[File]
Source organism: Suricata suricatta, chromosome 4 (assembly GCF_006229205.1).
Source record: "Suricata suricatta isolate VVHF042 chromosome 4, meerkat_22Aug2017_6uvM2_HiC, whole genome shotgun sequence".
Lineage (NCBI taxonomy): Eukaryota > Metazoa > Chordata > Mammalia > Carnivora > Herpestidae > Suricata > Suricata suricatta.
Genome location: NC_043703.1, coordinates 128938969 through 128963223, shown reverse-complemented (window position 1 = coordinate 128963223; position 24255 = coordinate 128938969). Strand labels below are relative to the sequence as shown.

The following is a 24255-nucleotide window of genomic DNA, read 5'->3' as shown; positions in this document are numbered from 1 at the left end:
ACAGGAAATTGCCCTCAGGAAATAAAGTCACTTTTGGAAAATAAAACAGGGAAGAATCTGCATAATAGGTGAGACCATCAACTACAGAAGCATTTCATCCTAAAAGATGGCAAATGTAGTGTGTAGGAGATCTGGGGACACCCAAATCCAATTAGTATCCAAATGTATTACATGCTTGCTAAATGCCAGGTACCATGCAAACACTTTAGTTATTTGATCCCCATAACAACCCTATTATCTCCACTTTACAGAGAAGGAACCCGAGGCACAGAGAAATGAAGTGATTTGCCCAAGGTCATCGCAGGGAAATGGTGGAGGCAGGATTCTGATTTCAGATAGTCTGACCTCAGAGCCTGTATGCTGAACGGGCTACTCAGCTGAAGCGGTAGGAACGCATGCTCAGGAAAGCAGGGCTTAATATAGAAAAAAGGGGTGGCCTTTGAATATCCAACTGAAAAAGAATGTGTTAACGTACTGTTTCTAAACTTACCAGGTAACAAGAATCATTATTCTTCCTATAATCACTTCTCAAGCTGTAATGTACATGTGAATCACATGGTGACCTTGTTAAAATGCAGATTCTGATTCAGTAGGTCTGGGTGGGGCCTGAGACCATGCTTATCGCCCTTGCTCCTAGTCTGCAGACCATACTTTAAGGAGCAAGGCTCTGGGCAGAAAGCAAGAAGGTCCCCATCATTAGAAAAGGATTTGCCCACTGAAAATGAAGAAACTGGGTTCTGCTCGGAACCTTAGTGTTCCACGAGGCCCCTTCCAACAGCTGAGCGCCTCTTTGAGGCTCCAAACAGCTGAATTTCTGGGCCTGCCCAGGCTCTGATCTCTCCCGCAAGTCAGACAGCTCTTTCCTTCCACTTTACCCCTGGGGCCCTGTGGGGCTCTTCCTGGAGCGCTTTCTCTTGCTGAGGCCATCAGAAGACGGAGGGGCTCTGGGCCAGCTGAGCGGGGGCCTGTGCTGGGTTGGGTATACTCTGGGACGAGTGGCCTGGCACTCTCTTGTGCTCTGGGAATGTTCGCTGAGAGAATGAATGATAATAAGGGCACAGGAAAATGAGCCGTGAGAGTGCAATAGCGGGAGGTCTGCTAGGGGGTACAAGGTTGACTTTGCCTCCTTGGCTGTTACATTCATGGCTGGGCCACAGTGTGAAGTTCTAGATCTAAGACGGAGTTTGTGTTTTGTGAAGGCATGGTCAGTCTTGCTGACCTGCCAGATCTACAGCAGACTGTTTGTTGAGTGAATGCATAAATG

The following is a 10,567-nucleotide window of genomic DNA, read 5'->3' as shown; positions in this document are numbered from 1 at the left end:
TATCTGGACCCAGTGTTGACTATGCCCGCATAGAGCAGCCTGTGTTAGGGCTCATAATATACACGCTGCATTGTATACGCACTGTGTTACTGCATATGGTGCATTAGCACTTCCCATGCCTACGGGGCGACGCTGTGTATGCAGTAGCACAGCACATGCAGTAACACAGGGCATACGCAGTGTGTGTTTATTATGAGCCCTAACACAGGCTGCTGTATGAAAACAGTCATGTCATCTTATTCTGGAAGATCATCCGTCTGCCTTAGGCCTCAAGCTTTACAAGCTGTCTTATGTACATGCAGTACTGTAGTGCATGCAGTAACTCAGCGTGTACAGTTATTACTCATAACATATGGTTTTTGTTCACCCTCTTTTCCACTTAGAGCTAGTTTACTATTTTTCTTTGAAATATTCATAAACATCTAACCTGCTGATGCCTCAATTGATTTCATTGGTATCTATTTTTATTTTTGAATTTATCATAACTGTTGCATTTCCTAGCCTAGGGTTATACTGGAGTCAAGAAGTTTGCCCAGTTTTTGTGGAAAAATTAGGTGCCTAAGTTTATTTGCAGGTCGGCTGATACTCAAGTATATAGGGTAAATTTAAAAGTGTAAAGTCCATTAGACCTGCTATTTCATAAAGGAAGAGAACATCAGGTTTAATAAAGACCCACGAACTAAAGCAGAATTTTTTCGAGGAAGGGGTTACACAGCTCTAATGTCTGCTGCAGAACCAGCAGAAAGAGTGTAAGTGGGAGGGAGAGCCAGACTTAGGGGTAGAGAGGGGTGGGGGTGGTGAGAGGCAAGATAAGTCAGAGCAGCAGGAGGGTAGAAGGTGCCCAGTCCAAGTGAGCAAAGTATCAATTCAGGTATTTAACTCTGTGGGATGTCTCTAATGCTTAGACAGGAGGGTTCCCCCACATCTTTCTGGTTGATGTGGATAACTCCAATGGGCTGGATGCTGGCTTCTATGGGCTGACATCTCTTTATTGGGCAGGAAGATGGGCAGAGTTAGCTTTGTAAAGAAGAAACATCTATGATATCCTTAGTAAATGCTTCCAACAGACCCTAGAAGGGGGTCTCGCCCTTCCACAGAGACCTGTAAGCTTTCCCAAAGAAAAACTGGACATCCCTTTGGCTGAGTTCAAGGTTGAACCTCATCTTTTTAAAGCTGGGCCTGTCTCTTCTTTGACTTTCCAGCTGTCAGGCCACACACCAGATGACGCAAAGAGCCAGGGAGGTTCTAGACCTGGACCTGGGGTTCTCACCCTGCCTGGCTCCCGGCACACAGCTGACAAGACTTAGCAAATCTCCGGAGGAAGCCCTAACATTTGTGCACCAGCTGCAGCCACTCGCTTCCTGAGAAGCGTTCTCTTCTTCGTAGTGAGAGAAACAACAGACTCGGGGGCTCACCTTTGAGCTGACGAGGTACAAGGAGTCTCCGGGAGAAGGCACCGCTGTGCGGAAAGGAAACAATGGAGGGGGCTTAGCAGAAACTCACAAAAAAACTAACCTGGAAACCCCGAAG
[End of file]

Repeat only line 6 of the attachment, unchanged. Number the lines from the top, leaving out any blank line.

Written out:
ACAGGAAATTGCCCTCAGGAAATAAAGTCACTTTTGGAAAATAAAACAGGGAAGAATCTGCATAATAGGTGAGACCATCAACTACAGAAGCATTTCATCCTAAAAGATGGCAAATGTAGTGTGTAGGAGATCTGGGGACACCCAAATCCAATTAGTATCCAAATGTATTACATGCTTGCTAAATGCCAGGTACCATGCAAACACTTTAGTTATTTGATCCCCATAACAACCCTATTATCTCCACTTTACAGAGAAGGAACCCGAGGCACAGAGAAATGAAGTGATTTGCCCAAGGTCATCGCAGGGAAATGGTGGAGGCAGGATTCTGATTTCAGATAGTCTGACCTCAGAGCCTGTATGCTGAACGGGCTACTCAGCTGAAGCGGTAGGAACGCATGCTCAGGAAAGCAGGGCTTAATATAGAAAAAAGGGGTGGCCTTTGAATATCCAACTGAAAAAGAATGTGTTAACGTACTGTTTCTAAACTTACCAGGTAACAAGAATCATTATTCTTCCTATAATCACTTCTCAAGCTGTAATGTACATGTGAATCACATGGTGACCTTGTTAAAATGCAGATTCTGATTCAGTAGGTCTGGGTGGGGCCTGAGACCATGCTTATCGCCCTTGCTCCTAGTCTGCAGACCATACTTTAAGGAGCAAGGCTCTGGGCAGAAAGCAAGAAGGTCCCCATCATTAGAAAAGGATTTGCCCACTGAAAATGAAGAAACTGGGTTCTGCTCGGAACCTTAGTGTTCCACGAGGCCCCTTCCAACAGCTGAGCGCCTCTTTGAGGCTCCAAACAGCTGAATTTCTGGGCCTGCCCAGGCTCTGATCTCTCCCGCAAGTCAGACAGCTCTTTCCTTCCACTTTACCCCTGGGGCCCTGTGGGGCTCTTCCTGGAGCGCTTTCTCTTGCTGAGGCCATCAGAAGACGGAGGGGCTCTGGGCCAGCTGAGCGGGGGCCTGTGCTGGGTTGGGTATACTCTGGGACGAGTGGCCTGGCACTCTCTTGTGCTCTGGGAATGTTCGCTGAGAGAATGAATGATAATAAGGGCACAGGAAAATGAGCCGTGAGAGTGCAATAGCGGGAGGTCTGCTAGGGGGTACAAGGTTGACTTTGCCTCCTTGGCTGTTACATTCATGGCTGGGCCACAGTGTGAAGTTCTAGATCTAAGACGGAGTTTGTGTTTTGTGAAGGCATGGTCAGTCTTGCTGACCTGCCAGATCTACAGCAGACTGTTTGTTGAGTGAATGCATAAATG